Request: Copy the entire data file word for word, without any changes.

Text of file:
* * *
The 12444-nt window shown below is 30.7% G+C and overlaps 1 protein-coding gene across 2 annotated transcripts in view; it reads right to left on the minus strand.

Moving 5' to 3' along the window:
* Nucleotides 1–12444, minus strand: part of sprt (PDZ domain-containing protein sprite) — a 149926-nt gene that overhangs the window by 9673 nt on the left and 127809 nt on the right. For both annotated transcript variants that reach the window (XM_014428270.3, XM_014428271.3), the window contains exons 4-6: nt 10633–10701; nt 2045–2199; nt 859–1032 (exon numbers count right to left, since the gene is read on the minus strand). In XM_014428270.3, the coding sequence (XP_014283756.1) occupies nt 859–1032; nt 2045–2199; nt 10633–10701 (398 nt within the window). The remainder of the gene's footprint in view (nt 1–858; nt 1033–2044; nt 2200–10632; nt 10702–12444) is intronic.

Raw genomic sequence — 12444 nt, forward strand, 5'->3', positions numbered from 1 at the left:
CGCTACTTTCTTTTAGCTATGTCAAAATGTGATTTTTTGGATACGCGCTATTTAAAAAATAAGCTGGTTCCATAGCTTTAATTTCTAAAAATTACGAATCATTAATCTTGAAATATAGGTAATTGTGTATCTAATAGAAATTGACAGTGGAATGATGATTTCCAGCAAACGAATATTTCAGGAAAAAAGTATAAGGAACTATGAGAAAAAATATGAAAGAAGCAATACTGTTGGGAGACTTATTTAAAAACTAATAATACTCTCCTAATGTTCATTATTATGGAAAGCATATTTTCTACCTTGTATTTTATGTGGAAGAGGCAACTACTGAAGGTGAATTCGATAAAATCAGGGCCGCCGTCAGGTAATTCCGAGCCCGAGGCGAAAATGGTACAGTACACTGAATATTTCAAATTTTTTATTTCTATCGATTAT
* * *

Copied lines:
The 12444-nt window shown below is 30.7% G+C and overlaps 1 protein-coding gene across 2 annotated transcripts in view; it reads right to left on the minus strand.

Moving 5' to 3' along the window:
* Nucleotides 1–12444, minus strand: part of sprt (PDZ domain-containing protein sprite) — a 149926-nt gene that overhangs the window by 9673 nt on the left and 127809 nt on the right. For both annotated transcript variants that reach the window (XM_014428270.3, XM_014428271.3), the window contains exons 4-6: nt 10633–10701; nt 2045–2199; nt 859–1032 (exon numbers count right to left, since the gene is read on the minus strand). In XM_014428270.3, the coding sequence (XP_014283756.1) occupies nt 859–1032; nt 2045–2199; nt 10633–10701 (398 nt within the window). The remainder of the gene's footprint in view (nt 1–858; nt 1033–2044; nt 2200–10632; nt 10702–12444) is intronic.

Raw genomic sequence — 12444 nt, forward strand, 5'->3', positions numbered from 1 at the left:
CGCTACTTTCTTTTAGCTATGTCAAAATGTGATTTTTTGGATACGCGCTATTTAAAAAATAAGCTGGTTCCATAGCTTTAATTTCTAAAAATTACGAATCATTAATCTTGAAATATAGGTAATTGTGTATCTAATAGAAATTGACAGTGGAATGATGATTTCCAGCAAACGAATATTTCAGGAAAAAAGTATAAGGAACTATGAGAAAAAATATGAAAGAAGCAATACTGTTGGGAGACTTATTTAAAAACTAATAATACTCTCCTAATGTTCATTATTATGGAAAGCATATTTTCTACCTTGTATTTTATGTGGAAGAGGCAACTACTGAAGGTGAATTCGATAAAATCAGGGCCGCCGTCAGGTAATTCCGAGCCCGAGGCGAAAATGGTACAGTACACTGAATATTTCAAATTTTTTATTTCTATCGATTAT